After building Rolls-Royce Merlin aero engines and power units for military vehicles and PT boats, Packard returned to peacetime as the only independent free of debt. But then came a decision that would ultimately prove fatal.
Instead of reverting to luxury cars alone, Packard continued to stress medium-price models in the One Twenty tradition. While such cars had been vital during the Depression, they simply weren't needed in the hectic sell-everything postwar economy, and they severely squandered what remained of Packard's grand-luxe image.
Still, disaster was a long way off in 1946, when Packard followed most other Detroit makes in reprising its final prewar line, though abbreviated. That year's low-priced Clipper Six sedan and coupe looked exactly like the Clipper Eight models, which included DeLuxe versions. All used the familiar 120-inch wheelbase.
Clipper Super and Custom sedans and coupes had the equally familiar 127-inch chassis save the seven-passenger Custom sedan and limo (which had a 148-inch wheelbase). Basic Eights retained the 282 engine with 125 bhp, Supers and Customs kept the 165-bhp 356 from '42, and the Six continued with its 105-bhp 245. Overdrive and Electromatic clutch returned as options. Customs were trimmed with plush broadcloth and leather upholstery, special carpeting, and beautiful imitation wood paneling. Packard moved more than 30,000 cars in 1946 and over 50,000 of the '47s, which were identical except for serial numbers.
There was just one problem. Most automakers were able to stretch their prewar tooling through 1948, then issue all-new postwar designs that were ahead of the Clipper in style. But Packard, despite its postwar financial health, couldn't afford to junk its prewar dies so soon because they hadn't been amortized over sufficient production.
Accordingly, Packard stylists loaded on heavy chunks of sheetmetal to give the Clipper a modern "flow-through-fender" effect. It also added 200 needless pounds in curb weight.
The result looked fatter too, aggravated by a short, squat grille -- eggcrate on Customs, bar-type on other models -- that was far-less-elegant than the slim prow of 1941-47. All this moved auto writer Tom McCahill to pronounce the '48 Packard fit for "a dowager in a Queen Mary hat." Many simply called it a "pregnant elephant."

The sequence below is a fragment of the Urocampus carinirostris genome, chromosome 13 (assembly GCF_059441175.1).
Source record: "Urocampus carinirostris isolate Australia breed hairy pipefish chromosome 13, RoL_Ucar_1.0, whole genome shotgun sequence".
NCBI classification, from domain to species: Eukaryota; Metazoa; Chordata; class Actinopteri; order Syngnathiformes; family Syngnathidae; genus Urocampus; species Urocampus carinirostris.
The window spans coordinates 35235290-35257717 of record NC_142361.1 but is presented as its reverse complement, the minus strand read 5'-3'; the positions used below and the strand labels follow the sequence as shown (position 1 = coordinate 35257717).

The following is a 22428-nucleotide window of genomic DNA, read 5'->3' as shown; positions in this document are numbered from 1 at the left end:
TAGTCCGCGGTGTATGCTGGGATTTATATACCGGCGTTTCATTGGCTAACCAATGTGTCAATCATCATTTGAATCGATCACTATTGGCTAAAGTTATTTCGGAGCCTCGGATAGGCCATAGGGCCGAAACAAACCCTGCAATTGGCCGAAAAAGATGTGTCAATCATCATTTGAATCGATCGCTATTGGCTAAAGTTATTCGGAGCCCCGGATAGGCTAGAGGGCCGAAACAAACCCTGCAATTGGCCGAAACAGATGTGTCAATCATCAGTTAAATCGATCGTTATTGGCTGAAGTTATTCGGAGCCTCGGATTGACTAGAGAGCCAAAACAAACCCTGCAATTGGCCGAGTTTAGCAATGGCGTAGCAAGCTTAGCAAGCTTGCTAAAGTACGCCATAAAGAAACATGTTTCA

Still, in 1948 it didn't matter whether a Packard looked trim or tubby or cost $2500 or $4500. Like most everyone else in the postwar seller's market, Packard could sell every car it built, and it sold a respectable number: some 92,000 for model-year '48 and about 116,000 of the similar '49s -- two of its best years ever.
Engine and chassis assignments altered somewhat for the '48 line of standard, DeLuxe, Super, and Custom Eights. Customs retained their 160-bhp 356 engine, but Supers got a new 327 unit with five main bearings and 145 bhp; standard Eights used a much squarer new 288 engine with 130 bhp. These powerplants carried through to May 1949 in the Twenty-Second Series. Then the Twenty-Third series appeared with horsepower raised to 135 for standards and to 150 for Supers.
As before, sedans and coupes were Packard's mainstays in 1948-50. Standards, DeLuxes, and Supers kept to 120-inch wheelbases, Customs to a 127-inch chassis; a 141-inch platform supported four new Super Eight long sedans and limos, while a 148-inch chassis continued under counterpart Customs. Packard also crafted a few long Custom commercial chassis, plus some six-cylinder 1948 platforms for taxi and export use.
Also new for '48 were Custom and Super convertibles and the novel four-door Station Sedan in the standard Eight series. The last, priced at $3425, had a wagonlike body made almost entirely of steel, though it employed structural wood at the tailgate and decorative timber on the doors. It was unusual for a Packard, which may be why it didn't sell too well: just 3864 copies through 1950. The Custom Eight convertible was Packard's priciest standard model tagged at $4295 for 1948-49, then $4520.